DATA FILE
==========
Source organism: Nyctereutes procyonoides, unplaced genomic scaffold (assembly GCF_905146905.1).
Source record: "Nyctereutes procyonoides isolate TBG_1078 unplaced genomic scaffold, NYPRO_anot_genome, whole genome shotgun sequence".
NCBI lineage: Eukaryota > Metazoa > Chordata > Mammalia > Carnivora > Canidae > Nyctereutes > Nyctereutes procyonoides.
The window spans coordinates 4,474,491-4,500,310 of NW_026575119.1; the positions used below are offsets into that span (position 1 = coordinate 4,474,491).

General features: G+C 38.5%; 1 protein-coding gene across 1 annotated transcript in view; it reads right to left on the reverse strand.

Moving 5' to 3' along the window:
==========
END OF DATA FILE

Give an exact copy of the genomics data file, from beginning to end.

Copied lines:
Source organism: Nyctereutes procyonoides, unplaced genomic scaffold (assembly GCF_905146905.1).
Source record: "Nyctereutes procyonoides isolate TBG_1078 unplaced genomic scaffold, NYPRO_anot_genome, whole genome shotgun sequence".
NCBI lineage: Eukaryota > Metazoa > Chordata > Mammalia > Carnivora > Canidae > Nyctereutes > Nyctereutes procyonoides.
The window spans coordinates 4,474,491-4,500,310 of NW_026575119.1; the positions used below are offsets into that span (position 1 = coordinate 4,474,491).

General features: G+C 38.5%; 1 protein-coding gene across 1 annotated transcript in view; it reads right to left on the reverse strand.

Moving 5' to 3' along the window: